These Words Sound Alike—But That’s Where It Ends

With so many business professionals relying on their computers’ spell check programs to find their spelling errors, our writing skills have drifted back to their phonetic origins. The theory being if it sounds right, it must be right. Wrong! Here is a quick reference guide of some commonly-made grammatical errors, borrowed in part from an article on www.tutorialblog.org by Michael Alexander.

Its and it’s. Okay, they look the same except for that apostrophe. And many people use them interchangeably, but removing that tiny apostrophe makes a world of difference in the meaning. “Its” without the apostrophe is possessive showing ownership, such as “The company stands by its product”. Use it with the apostrophe and you can say, “It’s my way or the highway.”

Their, there and they’re. This just seems to confuse the heck out of people. The first one is possessive. “This is their business.” Spell it t-h-e-r-e and it means a place as in “over there”. Use it with an apostrophe and it means “they are”.

Brake and break. Okay , I can see how this happens. The sequence of letters can be mixed up. Just remember that b-r-a-k-e usually refers to that thing on your car that makes it stop, however, it can also mean an overgrown area. B-r-e-a-k has several meanings. It most commonly means “to injure”(“I could break his neck”), “to divide” (“Our conference had several break-out sessions”) or to terminate (“He is determined to break the agreement”).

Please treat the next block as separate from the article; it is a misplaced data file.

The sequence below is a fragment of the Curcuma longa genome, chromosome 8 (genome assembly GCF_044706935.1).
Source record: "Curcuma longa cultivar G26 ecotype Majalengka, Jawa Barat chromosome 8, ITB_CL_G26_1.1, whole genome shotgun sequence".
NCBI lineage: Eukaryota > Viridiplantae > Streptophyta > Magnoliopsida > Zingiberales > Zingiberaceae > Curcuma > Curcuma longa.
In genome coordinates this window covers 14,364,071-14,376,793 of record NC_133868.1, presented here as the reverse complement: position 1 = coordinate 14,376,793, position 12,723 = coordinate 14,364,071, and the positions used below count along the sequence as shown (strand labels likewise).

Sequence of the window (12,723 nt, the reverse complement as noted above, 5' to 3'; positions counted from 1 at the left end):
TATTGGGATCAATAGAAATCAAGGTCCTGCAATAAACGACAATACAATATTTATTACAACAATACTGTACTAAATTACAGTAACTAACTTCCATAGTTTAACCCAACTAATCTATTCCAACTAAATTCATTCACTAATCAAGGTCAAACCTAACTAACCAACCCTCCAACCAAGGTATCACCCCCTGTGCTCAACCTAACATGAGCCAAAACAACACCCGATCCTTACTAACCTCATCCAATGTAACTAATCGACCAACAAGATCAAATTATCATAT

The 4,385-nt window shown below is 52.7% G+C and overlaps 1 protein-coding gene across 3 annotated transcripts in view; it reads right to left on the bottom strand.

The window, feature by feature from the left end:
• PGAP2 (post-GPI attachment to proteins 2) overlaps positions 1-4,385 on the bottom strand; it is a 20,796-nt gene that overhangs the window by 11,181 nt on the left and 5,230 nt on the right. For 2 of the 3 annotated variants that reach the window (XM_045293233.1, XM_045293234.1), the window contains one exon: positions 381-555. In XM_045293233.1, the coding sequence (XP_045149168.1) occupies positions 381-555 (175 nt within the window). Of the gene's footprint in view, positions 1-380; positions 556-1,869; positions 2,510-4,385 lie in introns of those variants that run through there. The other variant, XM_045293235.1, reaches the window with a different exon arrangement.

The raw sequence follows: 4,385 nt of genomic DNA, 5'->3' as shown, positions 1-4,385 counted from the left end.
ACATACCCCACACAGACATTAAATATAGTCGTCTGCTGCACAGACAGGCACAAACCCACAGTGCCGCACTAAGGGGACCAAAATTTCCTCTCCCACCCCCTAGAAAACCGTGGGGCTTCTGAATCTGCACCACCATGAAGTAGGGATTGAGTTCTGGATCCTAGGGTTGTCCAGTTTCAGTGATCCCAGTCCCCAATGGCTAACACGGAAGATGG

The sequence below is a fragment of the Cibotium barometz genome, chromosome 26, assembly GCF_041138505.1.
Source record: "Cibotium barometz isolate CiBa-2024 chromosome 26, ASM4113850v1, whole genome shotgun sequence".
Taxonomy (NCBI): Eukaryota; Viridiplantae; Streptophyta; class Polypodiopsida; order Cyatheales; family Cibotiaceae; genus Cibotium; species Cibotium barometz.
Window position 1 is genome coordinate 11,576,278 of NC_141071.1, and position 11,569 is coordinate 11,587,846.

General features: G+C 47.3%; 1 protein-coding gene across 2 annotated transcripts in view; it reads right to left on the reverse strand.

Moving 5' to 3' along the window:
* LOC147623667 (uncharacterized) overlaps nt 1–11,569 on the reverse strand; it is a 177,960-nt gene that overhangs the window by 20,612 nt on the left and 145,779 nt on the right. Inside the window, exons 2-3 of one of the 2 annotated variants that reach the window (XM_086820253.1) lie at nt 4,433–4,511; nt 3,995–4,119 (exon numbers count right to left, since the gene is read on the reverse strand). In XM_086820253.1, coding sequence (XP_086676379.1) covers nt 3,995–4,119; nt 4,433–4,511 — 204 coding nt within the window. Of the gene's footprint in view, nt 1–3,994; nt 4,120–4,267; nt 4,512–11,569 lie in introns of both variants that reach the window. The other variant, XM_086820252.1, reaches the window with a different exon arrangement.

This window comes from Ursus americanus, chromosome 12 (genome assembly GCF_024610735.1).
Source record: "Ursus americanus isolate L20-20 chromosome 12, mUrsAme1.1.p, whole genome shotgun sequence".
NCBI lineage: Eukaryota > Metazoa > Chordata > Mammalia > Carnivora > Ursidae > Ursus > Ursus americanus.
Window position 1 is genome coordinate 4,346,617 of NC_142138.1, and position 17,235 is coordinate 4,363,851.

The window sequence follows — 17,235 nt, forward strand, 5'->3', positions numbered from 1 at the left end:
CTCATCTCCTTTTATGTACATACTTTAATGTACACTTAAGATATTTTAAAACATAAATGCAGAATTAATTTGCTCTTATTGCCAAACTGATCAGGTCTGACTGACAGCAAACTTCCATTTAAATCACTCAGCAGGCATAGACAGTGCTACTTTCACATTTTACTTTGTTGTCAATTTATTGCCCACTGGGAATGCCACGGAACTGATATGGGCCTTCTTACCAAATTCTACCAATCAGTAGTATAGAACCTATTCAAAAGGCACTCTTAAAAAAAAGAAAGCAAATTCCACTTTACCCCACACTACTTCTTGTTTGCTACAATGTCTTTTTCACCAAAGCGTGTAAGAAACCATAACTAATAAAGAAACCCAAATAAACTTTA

Your and you’re. If you’re using y-o-u-r and y-o-u-‘-r-e interchangeably—stop it now. Y-o-u-r is possessive. It means it belongs to you, as in “Your tire is on my foot”. The second version with the apostrophe means “you are” as in, “You are not listening to me”.

Where, wear, were, we’re, ware. Yikes. Stay with me here. W-h-e-r-e is a place (“Where are you going?”); w-e-a-r is having something on (“I think I’ll wear blue today”) or erosion (“Did the river wear away the bank?”); w-e-r-e is past tense for “are” (“Were you at the party?”); w-e-’-r-e, there’s that funny little mark again, means “we are” (“We’re hungry.”); and w-a-r-e is something you sell (“A merchant sells his wares.”).

I don’t know about you, but I’m exhausted. Here’s signing off until next time.

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